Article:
Wendy’s and Burger King are just “average” fast food stops with uninspiring systems and stores. Dentistry is also full of “average” dentists and dental offices. My question is: When did it become a good business strategy to be “just ok” or average? I’m sorry, but the world doesn’t need another average fast food joint or another average dentist. Far from it. The world needs the best you, not the average you. Being in dentistry as a lab technician in high school and college, doing the lab work for my dental school professors, practicing for decades and running a consulting business for thousands of dentists as I begin my seventy second year, I find myself concerned that more dentists can’t handle the truth; that the future of dentistry may not be so rosy if we don’t make a 180 degree course change in how we run our businesses.
Dentistry can be an incredibly fulfilling and profitable career, but it will be for those who act quickly by embracing consumerism, re-engaging in their practices, while committing to a career of clinical improvement.
Dr. MRD, I feel your example and question was great. I assume that many dentists would be insulted by the comparison of Wendy’s and Burger King to Chick-Fil-A and then to dentistry. Their perspective would be that the comparison demeans dentistry as a whole and their own practice personally. My thought is that Chick-Fil-A understands their clients, are remarkable when compared to other fast food stores. They continue to reinvent themselves while keeping their key values. Imagine any other fast-food chain being closed 52 days a year to honor Sunday so their employees could have time with their families. Chick-Fil-A understands consumerism as well as offering a great product. This is a recipe for success in any business.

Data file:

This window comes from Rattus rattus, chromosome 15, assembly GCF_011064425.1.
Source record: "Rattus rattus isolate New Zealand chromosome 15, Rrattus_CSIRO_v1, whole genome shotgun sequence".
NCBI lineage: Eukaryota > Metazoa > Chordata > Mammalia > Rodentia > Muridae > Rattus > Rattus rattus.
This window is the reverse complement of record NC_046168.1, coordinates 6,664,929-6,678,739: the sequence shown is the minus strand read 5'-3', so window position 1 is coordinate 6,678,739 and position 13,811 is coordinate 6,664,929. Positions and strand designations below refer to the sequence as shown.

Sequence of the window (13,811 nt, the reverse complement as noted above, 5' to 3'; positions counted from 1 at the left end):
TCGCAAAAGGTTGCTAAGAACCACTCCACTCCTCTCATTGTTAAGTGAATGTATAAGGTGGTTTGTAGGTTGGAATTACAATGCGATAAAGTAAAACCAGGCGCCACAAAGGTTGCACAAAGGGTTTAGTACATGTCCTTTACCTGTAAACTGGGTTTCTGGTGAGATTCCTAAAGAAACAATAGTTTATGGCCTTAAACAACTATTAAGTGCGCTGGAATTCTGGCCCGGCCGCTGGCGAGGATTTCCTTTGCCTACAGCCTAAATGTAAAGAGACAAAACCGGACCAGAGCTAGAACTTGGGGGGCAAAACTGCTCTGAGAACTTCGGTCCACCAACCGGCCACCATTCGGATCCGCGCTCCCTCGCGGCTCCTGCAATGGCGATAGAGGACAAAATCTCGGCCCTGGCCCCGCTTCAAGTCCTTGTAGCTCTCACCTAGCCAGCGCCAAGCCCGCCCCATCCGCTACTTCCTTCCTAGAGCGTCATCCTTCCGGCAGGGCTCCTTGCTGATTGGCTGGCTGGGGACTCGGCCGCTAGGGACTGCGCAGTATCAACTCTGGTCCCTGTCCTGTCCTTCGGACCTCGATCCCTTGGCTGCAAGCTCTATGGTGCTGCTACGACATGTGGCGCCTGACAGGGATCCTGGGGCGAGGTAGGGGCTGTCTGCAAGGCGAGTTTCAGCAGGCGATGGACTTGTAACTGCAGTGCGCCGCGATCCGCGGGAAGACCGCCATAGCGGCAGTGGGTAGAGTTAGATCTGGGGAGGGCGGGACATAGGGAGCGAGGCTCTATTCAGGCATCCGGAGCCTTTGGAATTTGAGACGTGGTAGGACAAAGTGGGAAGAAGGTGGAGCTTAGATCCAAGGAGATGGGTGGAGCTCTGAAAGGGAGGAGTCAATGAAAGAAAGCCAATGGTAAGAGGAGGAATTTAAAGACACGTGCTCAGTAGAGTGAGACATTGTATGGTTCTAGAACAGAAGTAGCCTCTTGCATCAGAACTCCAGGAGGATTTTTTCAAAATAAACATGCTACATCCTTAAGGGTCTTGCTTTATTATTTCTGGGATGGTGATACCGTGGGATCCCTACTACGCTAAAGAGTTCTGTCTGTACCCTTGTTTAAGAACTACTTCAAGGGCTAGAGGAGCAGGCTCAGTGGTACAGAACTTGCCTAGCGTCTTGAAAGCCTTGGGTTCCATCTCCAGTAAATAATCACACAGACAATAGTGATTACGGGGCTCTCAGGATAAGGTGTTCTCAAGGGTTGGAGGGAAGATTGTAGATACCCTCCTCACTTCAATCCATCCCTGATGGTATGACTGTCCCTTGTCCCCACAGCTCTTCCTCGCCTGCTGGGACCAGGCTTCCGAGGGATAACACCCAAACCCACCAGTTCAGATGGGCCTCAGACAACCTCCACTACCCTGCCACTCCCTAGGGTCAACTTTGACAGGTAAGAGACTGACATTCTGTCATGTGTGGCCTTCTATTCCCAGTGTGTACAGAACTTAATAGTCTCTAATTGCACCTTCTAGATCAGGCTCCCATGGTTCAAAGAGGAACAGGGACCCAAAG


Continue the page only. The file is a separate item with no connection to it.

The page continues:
Michael Abernathy, DDS
PS. Consider taking your staff to each of the 3 establishments listed above with the goal of comparing the overall experience and grading or ranking each establishment. Could be fun! Let us know what you find, and, more importantly, what you and the staff learn from the experience.
PSS. Don’t forget to check out and grade the restroom facilities. Hint: Your patients are grading yours.